Congratulations to our CSEC Visitors!
Date: 5 November 2013
2013 has been a good year for our CSEC post-graduate visiting researchers. Three of our visitors were awarded PhDs from their home institutions in Spain, Italy and Sweden, this year. Below, we give more details about their research, and what they are going on to do. We wish them all 'Congratulations!'
Amaranta Herrero is a researcher of environmental sociology in the Institute of Environmental Science and Technology (ICTA) at the Autonomous University of Barcelona, Spain. Amaranta spent several summers at CSEC whilst writing her thesis up as publications. She submitted her thesis, 'The Anatomy of a socioenvironmental conflict: the case of opencast coal mining in the Laciana Valley (Leon- Spain)', in March 2013 and successfully defended it in June 2013. Amaranta has since been working as a researcher at the Autonomous University of Barcelona, Spain and is preparing further research funding applications on extractive industry with CSEC.
Gemma Maltese, from the Department of Department of Sociology and Political Science at the University of Calabria (Dipartimento di Scienze Politiche e Sociali UniversitÓ della Calabria), defended her thesis, 'Science and power in the crisis of the European Knowledge Society: Comparing Italy and Great Britain for the case of the GMO controversy' on the 7th May 2013. Gemma is now going on to work on a European scholarship, as part of the ARUE program, "Assegni di Ricerca Unione Europea". The focus of the research will be: "Food and Transition, from dependency on petrol to another energy geography". Gemma's supervisors were: Professor Ercole Giap Parini, Department of Sociology and Political Science, University of Calabria; Professor Brian Wynne, CESAGen and Centre for the Study of Environmental Change (CSEC) Lancaster University; Dr. Claire Waterton, (CSEC), Lancaster University.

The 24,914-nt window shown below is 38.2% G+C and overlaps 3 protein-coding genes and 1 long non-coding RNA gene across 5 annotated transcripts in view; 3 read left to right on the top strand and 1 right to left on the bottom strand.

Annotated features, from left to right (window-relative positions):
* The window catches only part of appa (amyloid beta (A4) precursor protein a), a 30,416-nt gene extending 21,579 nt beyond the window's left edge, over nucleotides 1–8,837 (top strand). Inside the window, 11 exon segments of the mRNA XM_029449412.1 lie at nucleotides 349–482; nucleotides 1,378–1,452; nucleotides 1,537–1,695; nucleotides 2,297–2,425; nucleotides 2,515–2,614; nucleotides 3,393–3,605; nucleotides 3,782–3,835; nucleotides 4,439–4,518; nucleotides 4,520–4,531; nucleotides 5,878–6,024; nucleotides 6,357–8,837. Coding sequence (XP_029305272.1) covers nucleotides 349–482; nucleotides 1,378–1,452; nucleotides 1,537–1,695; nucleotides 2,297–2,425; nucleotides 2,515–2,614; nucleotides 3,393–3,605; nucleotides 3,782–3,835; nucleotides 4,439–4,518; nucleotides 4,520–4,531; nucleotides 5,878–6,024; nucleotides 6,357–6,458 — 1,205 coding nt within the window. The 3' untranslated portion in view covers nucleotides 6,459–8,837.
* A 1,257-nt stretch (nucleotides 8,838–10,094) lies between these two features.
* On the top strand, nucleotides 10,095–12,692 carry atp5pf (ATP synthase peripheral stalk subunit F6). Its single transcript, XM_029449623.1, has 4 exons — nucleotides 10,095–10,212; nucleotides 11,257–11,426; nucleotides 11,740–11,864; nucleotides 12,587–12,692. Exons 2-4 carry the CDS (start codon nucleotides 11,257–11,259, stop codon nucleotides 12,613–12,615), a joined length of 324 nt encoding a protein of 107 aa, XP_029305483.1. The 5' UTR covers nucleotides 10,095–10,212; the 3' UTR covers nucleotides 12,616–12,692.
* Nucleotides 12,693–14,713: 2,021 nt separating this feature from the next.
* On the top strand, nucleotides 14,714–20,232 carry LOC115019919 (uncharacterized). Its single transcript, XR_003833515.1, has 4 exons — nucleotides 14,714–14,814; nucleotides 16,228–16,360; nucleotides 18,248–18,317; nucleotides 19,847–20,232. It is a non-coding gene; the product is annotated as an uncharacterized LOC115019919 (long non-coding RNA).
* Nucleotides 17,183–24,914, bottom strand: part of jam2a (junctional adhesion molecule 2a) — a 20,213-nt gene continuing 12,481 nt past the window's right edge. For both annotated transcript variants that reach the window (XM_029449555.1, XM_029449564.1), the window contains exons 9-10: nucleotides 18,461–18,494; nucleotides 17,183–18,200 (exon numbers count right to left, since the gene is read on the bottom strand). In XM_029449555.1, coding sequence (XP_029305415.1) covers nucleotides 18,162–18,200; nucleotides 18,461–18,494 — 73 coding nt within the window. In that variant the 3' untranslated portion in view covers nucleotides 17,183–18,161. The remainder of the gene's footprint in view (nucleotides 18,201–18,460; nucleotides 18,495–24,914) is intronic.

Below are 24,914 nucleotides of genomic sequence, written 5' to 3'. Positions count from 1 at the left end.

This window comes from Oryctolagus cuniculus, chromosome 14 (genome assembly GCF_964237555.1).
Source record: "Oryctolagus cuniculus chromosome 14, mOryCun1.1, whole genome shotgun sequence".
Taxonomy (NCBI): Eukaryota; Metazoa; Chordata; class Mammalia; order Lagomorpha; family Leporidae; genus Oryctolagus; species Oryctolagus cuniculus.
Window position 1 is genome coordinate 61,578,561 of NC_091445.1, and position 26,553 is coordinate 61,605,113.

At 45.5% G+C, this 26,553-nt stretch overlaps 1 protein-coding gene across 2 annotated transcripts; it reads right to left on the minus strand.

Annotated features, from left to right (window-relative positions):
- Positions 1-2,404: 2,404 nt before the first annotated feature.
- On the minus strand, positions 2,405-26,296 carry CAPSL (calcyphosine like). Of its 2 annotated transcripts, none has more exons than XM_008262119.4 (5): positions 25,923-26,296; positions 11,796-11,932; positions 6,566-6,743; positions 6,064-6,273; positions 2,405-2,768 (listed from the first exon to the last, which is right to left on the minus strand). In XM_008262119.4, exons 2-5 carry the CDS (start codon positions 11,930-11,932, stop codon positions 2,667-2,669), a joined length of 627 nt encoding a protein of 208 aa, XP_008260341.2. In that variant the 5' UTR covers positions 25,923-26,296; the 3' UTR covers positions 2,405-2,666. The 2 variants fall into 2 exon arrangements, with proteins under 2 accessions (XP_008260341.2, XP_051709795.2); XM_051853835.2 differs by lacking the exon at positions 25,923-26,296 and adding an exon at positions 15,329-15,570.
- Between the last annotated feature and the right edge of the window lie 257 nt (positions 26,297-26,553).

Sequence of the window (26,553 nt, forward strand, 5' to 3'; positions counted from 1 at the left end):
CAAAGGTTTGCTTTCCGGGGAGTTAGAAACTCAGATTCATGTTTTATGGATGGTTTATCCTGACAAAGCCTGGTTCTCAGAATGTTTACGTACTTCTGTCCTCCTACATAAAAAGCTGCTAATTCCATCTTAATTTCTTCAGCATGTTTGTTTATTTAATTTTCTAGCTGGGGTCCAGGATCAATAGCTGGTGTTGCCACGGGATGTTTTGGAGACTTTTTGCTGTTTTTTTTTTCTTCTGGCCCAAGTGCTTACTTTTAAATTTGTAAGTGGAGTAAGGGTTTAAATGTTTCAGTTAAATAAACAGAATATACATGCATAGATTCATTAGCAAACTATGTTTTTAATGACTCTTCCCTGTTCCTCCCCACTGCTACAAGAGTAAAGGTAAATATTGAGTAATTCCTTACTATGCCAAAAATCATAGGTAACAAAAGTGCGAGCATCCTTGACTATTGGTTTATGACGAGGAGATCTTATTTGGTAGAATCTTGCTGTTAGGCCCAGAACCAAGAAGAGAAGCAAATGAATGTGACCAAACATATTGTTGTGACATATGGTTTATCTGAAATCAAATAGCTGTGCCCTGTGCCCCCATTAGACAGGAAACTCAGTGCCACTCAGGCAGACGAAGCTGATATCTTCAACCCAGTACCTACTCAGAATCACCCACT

Karin Gustafsson studied for her PhD at Orebro University in Sweden. She visited CSEC for three months in the autumn of 2012 and audited some of our MA modules. Her thesis 'The Importance of Trust: A study of knowledge production in biodiversity' was successfully defended on the 8th November 2013. Karin is now going on to take up a one year post-doc position in a project about scientific ambiguity and monarch butterflies at Cornell University, USA.
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